Friday, December 23, 2016

Synergistic or Non-Synergistic Split Training - Is Intl. Chest + Biceps Monday Dead? Quite the Opposite, Study Says

Yes, we are talking about a study in trained individuals, bros :-)
This is not the first SuppVersity article to address the usefulness and efficacy of different split routines (learn more). What makes the study at hand special, though, is that it addressed the issue in previously resistance trained subjects with at least 2 years of regular training under their weight lifting belts.

The study that has been published ahead of print in the Journal of Strength and Conditioning Research (Castanheira. 2015) does, therefore, join the ranks of the few scientific studies that have not been conducted in rookies, for whom literally "everything works".
No matter which split you like, it always makes sense to use periodization schemes.

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After initial testing that involved height and body mass assessment, familiarization with the procedures of the study, and 10 maximum repetitions (RM) loads assessment, the subjects randomly performed three split training routines on subsequent visits:
  • pull-pull exercise (synergist routine, SN): 6 sets of 10RM seated row exercise followed by 4 sets of 10 repetitions of preacher biceps curl exercise using an isokinetic dynamometer, 
  • push-pull exercise (non-synergist routine, NS): 6 sets of 10RM of bench press exercise followed by 4 sets of 10RM of preacher biceps curl exercise using an isokinetic dynamometer, and 
  • control: 4 sets of 10RM of preacher biceps curl exercise using an isokinetic dynamometer. 
In the context of the study, a "synergist muscle" was considered a group of muscles that assist the agonist muscle in producing the same joint movement - for the biceps that's almost every back exercise, or the triceps it would be almost every upper body (shoulder or chest) press movement.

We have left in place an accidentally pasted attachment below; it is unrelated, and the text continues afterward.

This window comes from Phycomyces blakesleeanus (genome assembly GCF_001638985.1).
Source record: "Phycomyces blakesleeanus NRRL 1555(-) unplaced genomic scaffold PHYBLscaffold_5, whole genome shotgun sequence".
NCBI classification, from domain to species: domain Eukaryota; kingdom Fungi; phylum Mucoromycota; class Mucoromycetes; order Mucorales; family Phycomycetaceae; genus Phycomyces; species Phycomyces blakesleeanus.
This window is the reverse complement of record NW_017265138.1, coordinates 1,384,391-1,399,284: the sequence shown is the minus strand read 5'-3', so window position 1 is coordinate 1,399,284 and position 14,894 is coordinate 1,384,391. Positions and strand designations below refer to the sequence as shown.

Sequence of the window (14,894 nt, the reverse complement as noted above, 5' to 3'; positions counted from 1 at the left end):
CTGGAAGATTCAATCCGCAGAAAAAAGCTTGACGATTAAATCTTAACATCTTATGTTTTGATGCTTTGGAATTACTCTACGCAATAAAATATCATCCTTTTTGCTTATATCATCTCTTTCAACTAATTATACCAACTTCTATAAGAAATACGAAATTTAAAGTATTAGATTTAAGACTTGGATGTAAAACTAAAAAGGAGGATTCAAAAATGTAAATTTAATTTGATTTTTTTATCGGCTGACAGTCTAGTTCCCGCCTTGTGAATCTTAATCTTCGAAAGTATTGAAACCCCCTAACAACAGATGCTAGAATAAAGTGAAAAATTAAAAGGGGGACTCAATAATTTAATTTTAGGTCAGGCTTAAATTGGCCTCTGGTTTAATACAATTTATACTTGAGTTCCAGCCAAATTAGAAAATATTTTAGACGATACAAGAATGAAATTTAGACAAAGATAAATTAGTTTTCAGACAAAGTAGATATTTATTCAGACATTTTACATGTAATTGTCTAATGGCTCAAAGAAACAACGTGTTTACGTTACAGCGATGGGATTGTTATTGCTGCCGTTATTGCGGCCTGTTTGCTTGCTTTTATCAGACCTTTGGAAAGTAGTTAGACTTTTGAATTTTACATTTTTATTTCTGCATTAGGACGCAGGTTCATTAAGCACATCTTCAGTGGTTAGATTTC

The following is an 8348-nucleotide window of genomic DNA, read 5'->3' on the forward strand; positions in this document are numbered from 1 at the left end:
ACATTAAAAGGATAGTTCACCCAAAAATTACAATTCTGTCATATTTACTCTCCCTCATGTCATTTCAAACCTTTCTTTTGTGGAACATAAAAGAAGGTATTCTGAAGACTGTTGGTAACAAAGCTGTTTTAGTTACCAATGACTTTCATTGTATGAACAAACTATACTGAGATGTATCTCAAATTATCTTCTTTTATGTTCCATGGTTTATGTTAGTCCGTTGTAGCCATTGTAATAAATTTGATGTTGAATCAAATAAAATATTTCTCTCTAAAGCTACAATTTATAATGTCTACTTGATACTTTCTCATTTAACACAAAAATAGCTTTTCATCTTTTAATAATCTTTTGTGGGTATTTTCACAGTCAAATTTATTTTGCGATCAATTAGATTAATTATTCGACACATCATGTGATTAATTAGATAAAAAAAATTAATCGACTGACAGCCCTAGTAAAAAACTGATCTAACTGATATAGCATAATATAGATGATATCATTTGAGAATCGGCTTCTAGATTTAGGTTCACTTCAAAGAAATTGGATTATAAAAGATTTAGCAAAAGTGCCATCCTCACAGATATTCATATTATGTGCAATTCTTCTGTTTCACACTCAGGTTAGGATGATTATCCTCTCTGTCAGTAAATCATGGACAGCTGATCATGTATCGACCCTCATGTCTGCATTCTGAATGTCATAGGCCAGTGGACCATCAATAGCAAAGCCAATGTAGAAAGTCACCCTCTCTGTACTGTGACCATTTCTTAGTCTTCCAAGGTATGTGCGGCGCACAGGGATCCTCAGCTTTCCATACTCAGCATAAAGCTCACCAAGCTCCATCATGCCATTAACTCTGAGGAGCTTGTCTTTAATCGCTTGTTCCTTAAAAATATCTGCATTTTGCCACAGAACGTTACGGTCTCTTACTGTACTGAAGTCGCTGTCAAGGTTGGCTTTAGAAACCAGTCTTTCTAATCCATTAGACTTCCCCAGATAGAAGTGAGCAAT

Figure 1: Muscle activity of the biceps, measured by EMG during the three training conditions (Castanheira. 2016).
The scientists' hypothesis before doing the study was "[...] that there will be no differences in elbow flexor neuromuscular performance between the synergist and non-synergist split training routines" (Castanheira. 2016).
Figure 2: Total work (J); control, non-synergistic (NS) and synergistic (SN | Castanheira. 2016)
A minor problem with the design was that the biceps curl exercise was performed using an isokinetic dynamometer instead of the isoinertial free weight exercise. Thus, the authors wanted to "allow more precise measurements of decreases in torque, work, fatigue, muscle activation, and performance within each repetition and throughout the sets" (Castanheira. 2016), but obviously also made their training routine less realistic.
Figure 3: Peak torque (N/m); control, non-synergistic (NS) and synergistic (SN | Castanheira. 2016)
As Castanheira et al. point out, "[t]he main purpose of the split training system is to maximize training volume within a training session and to allow appropriate muscle recovery" (Castanheira. 2016). In this regard, their experiment yielded unambiguous results: the force production, volume, and recovery were greater in the non-synergistic (NS) than the synergist (SN) condition. What the experiment cannot tell us, however, is whether a real-world approach with three workouts per week would yield additional gains. After all, the increased volume comes at the cost of reduced recovery times between workouts, because the biceps would be hammered directly on a chest + biceps day and afterward indirectly during a back workout on another day.
SuppVersity Suggested: "Go Slow to Grow: Almost 3x Bigger Biceps W/ Slow Reps". Muscle activity, not the number on the dumbbell you through around, counts, bro! | read it!
So, what's the takeaway? You have previously read that we'd need to have a long-term study measuring both, strength and size gains to answer the question for the practical implications conclusively. Based on the data we have, I can subscribe to the authors' own decision that "a push and pull non-synergist split routine [should be] recommended to maximize elbow flexor training performance (i.e. lower acute loading effect) in trained subjects", but I would also like to point out that the increased total volume is probably only going to benefit you if you still allow for adequate rest of ideally 48h+ before you hammer your biceps (directly or indirectly) again | Comment!
References:
  • Castanheira, RPM et al. "Effects Of Synergist Vs. Non-Synergist Split Resistance Training Routines On Acute Neuromuscular Performance In Resistance Trained Men." Journal of Strength and Conditioning Research (2016): ahead of print | doi: 10.1519/JSC.0000000000001762